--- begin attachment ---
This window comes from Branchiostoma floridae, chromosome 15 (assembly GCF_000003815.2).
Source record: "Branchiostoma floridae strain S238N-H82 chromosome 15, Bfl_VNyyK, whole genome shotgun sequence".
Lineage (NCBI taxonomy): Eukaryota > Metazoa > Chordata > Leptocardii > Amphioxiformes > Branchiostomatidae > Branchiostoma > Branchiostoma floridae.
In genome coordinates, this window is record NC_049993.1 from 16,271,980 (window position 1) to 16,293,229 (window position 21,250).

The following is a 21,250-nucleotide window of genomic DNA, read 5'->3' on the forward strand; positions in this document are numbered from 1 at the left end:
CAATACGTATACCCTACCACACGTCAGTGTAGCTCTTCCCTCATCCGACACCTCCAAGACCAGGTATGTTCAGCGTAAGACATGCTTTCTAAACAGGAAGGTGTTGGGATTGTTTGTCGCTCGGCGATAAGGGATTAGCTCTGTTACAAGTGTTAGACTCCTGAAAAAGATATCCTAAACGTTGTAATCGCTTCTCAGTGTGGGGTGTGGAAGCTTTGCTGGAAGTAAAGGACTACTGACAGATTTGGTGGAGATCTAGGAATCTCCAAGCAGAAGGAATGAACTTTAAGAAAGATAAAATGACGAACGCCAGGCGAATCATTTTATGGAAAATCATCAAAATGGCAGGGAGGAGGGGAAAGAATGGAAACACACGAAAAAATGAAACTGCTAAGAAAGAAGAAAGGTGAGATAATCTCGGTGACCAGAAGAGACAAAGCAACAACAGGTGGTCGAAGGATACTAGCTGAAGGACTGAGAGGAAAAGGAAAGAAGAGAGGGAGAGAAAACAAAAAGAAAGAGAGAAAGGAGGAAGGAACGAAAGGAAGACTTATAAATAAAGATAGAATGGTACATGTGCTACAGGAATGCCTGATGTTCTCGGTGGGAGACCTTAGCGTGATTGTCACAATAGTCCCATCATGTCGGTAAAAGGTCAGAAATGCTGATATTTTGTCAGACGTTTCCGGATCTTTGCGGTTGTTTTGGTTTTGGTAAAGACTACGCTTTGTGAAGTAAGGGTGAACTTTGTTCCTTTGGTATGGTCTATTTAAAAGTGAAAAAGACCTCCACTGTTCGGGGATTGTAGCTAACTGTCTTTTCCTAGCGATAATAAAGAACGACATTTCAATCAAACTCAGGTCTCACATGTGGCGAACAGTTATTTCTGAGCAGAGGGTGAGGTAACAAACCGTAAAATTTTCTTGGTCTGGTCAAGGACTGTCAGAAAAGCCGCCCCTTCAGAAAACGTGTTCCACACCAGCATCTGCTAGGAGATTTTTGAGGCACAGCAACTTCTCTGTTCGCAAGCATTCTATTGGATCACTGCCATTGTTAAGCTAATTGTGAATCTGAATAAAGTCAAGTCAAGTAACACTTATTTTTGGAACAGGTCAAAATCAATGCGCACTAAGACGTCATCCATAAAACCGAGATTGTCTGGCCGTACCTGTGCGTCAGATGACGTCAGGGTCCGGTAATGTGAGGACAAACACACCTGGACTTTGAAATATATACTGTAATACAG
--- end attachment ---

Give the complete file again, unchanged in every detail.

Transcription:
This window comes from Branchiostoma floridae, chromosome 15 (assembly GCF_000003815.2).
Source record: "Branchiostoma floridae strain S238N-H82 chromosome 15, Bfl_VNyyK, whole genome shotgun sequence".
Lineage (NCBI taxonomy): Eukaryota > Metazoa > Chordata > Leptocardii > Amphioxiformes > Branchiostomatidae > Branchiostoma > Branchiostoma floridae.
In genome coordinates, this window is record NC_049993.1 from 16,271,980 (window position 1) to 16,293,229 (window position 21,250).

The following is a 21,250-nucleotide window of genomic DNA, read 5'->3' on the forward strand; positions in this document are numbered from 1 at the left end:
CAATACGTATACCCTACCACACGTCAGTGTAGCTCTTCCCTCATCCGACACCTCCAAGACCAGGTATGTTCAGCGTAAGACATGCTTTCTAAACAGGAAGGTGTTGGGATTGTTTGTCGCTCGGCGATAAGGGATTAGCTCTGTTACAAGTGTTAGACTCCTGAAAAAGATATCCTAAACGTTGTAATCGCTTCTCAGTGTGGGGTGTGGAAGCTTTGCTGGAAGTAAAGGACTACTGACAGATTTGGTGGAGATCTAGGAATCTCCAAGCAGAAGGAATGAACTTTAAGAAAGATAAAATGACGAACGCCAGGCGAATCATTTTATGGAAAATCATCAAAATGGCAGGGAGGAGGGGAAAGAATGGAAACACACGAAAAAATGAAACTGCTAAGAAAGAAGAAAGGTGAGATAATCTCGGTGACCAGAAGAGACAAAGCAACAACAGGTGGTCGAAGGATACTAGCTGAAGGACTGAGAGGAAAAGGAAAGAAGAGAGGGAGAGAAAACAAAAAGAAAGAGAGAAAGGAGGAAGGAACGAAAGGAAGACTTATAAATAAAGATAGAATGGTACATGTGCTACAGGAATGCCTGATGTTCTCGGTGGGAGACCTTAGCGTGATTGTCACAATAGTCCCATCATGTCGGTAAAAGGTCAGAAATGCTGATATTTTGTCAGACGTTTCCGGATCTTTGCGGTTGTTTTGGTTTTGGTAAAGACTACGCTTTGTGAAGTAAGGGTGAACTTTGTTCCTTTGGTATGGTCTATTTAAAAGTGAAAAAGACCTCCACTGTTCGGGGATTGTAGCTAACTGTCTTTTCCTAGCGATAATAAAGAACGACATTTCAATCAAACTCAGGTCTCACATGTGGCGAACAGTTATTTCTGAGCAGAGGGTGAGGTAACAAACCGTAAAATTTTCTTGGTCTGGTCAAGGACTGTCAGAAAAGCCGCCCCTTCAGAAAACGTGTTCCACACCAGCATCTGCTAGGAGATTTTTGAGGCACAGCAACTTCTCTGTTCGCAAGCATTCTATTGGATCACTGCCATTGTTAAGCTAATTGTGAATCTGAATAAAGTCAAGTCAAGTAACACTTATTTTTGGAACAGGTCAAAATCAATGCGCACTAAGACGTCATCCATAAAACCGAGATTGTCTGGCCGTACCTGTGCGTCAGATGACGTCAGGGTCCGGTAATGTGAGGACAAACACACCTGGACTTTGAAATATATACTGTAATACAG